Project: Research project

Project Details


DESCRIPTION (provided by applicant): Challenge Area: 15: Translational Science
Challenge Topic: 15-CA-105: The Biology of Cancer in Adolescents and Young Adults.
Project title: Genomic Analysis of Adolescent and Young Adult Acute Lymphoblastic Leukemia
Acute lymphoblastic leukemia (ALL) is one of the leading causes of cancer related death in the adolescent and young adult (AYA) population. Relative to younger children with ALL, the overall outcomes in AYA ALL are significantly poorer. Whether these outcome differences are due to distinct underlying genetic and biologic features or different therapeutic approaches remain to be determined. Studies examining the underlying biologic and genetic basis of AYA ALL, and comparison to younger children who have been extensively studied and older adults, are urgently required to (1) determine the spectrum and variation of distinct ALL-associated genetic alterations in different age groups and their prognostic importance, and (2) to identify novel therapeutic targets. We have recently performed detailed genomic characterization of standard and high risk pediatric ALL using complementary gene expression profiling, genome-wide analysis of genetic alterations, and targeted gene resequencing. Through these efforts we have identified multiple novel genomic alterations that perturb key cellular pathways and which are associated with significant differences in the outcome of therapy. Importantly, candidate gene resequencing has also identified novel kinase mutations in children with high risk ALL that represent novel targets for therapy. In our studies of over 1000 children, we have studied over 50 patients at the younger age end of the AYA spectrum (age 16-21). Interestingly these AYA ALL cases appear to have underlying genetic and biologic features more commonly seen in higher risk forms of pediatric ALL, including genetic alteration of the lymphoid transcription factor IKAROS, mutation of JAK kinases, and a gene expression signature associated with an extremely poor outcome. These findings suggest that a comparably detailed genomic analysis of a large cohort of AYA ALL patients is likely to yield critical insights into the poor outcome of this unique group patients, and also may identify novel therapeutic targets. This study will perform complementary gene expression profiling, genome-wide analysis of DNA copy number alterations, and candidate gene resequencing in a large cohort of AYA ALL cases. Four hundred cases spanning the age range of AYA ALL will be studied, using existing AYA ALL samples with associated clinical, phenotypic and outcome data from the NCI Cooperative Oncology Groups. This will enable the first integrated genomic analysis of AYA ALL. The complementary approaches will permit: (1) identification of recurring DNA copy number alterations in AYA ALL, and correlation with effects on local and global gene expression patterns;(2) identification of gene expression signatures that correlate with outcome;(3) pathway analysis of genomic data to identify cellular pathways involved by genomic alterations;and (4) identification of sequence mutations in genes known to be mutated in pediatric ALL, and also in novel targets of genomic alteration in the AYA ALL cohort. The principle investigators have extensive experience in the implementation of these approaches and analysis of the resulting data in large ALL datasets. Through a joint NCI TARGET project in high risk pediatric ALL, they have collaborated extensively and jointly published over the past two years. Importantly, all data resulting from this project will be made publicly available through The NCI Cancer Genome Workbench to facilitate public dissemination of the results. This project will provide an invaluable opportunity to better characterize the biology of AYA ALL and determine the reasons for treatment failure. Ultimately, these data will for the foundation for studies characterizing novel therapeutic approaches in this disease.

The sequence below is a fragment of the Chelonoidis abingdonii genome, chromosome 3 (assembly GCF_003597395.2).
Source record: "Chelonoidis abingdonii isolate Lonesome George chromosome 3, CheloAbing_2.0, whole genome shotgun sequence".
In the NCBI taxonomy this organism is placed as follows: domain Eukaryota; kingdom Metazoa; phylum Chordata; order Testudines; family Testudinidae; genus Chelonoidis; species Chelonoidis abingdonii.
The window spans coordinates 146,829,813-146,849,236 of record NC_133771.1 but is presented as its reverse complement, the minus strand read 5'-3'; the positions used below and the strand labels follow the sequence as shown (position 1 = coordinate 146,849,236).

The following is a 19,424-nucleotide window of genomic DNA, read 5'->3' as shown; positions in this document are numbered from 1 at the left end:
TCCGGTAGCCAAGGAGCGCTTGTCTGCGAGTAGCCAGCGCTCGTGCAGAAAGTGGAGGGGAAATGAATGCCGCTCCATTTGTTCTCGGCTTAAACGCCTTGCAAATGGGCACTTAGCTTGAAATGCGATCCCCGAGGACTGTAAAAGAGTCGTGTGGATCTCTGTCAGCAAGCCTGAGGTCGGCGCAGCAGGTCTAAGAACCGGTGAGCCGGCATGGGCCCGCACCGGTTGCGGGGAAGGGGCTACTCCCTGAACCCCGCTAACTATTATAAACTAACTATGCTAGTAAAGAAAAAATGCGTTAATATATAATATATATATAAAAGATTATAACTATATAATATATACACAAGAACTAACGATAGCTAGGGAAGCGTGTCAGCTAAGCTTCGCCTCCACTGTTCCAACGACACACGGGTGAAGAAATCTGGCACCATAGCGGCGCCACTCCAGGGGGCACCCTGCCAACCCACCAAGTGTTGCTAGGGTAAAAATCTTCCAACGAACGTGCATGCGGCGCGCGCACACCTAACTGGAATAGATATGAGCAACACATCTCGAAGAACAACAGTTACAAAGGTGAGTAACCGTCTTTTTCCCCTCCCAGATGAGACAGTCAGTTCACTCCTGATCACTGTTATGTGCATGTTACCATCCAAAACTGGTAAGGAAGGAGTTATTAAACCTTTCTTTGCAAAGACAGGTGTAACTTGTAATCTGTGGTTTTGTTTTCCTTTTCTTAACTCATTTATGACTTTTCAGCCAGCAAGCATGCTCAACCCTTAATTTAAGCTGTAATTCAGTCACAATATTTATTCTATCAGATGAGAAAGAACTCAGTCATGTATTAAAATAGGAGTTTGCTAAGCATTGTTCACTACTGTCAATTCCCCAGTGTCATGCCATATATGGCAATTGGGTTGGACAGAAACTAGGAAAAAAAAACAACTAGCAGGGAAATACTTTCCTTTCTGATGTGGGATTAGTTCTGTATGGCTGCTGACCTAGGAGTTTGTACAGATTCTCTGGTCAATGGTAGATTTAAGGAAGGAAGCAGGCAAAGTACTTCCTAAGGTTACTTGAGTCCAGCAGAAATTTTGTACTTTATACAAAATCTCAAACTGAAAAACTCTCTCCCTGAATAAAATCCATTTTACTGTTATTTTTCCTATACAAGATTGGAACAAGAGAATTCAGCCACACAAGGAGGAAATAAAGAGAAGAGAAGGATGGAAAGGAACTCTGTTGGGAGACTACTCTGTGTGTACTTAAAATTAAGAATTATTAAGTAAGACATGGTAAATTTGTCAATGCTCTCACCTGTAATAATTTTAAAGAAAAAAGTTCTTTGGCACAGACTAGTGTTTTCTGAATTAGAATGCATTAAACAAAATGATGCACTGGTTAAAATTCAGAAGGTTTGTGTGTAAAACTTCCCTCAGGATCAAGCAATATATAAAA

PUBLIC HEALTH RELEVANCE: Acute lymphoblastic leukemia (ALL) is a leading cause of cancer-related death in adolescents and young adults (AYA). In contrast to children with ALL, for whom survival rates now exceed 80%, the outcome of treatment in AYA ALL is poor. The reasons why the outcome of AYA ALL is worse than in children are poorly understood. We have previously examined the genetic features in large numbers of childhood ALL tumor samples using detailed genomic profiling, and have identified new genetic alterations that predict prognosis, and have also identified new targets for treatment. We now wish to perform similar analyses in AYA ALL, with the aims of improving our understanding the biology of the disease, our understanding of the genetic determinants of treatment outcome, indentifying new treatment targets, and ultimately improving outcome. This study offers the opportunity to provide important insights and advances in one of the leading causes of AYA death.
Effective start/end date9/30/098/31/12


  • National Cancer Institute: $500,000.00


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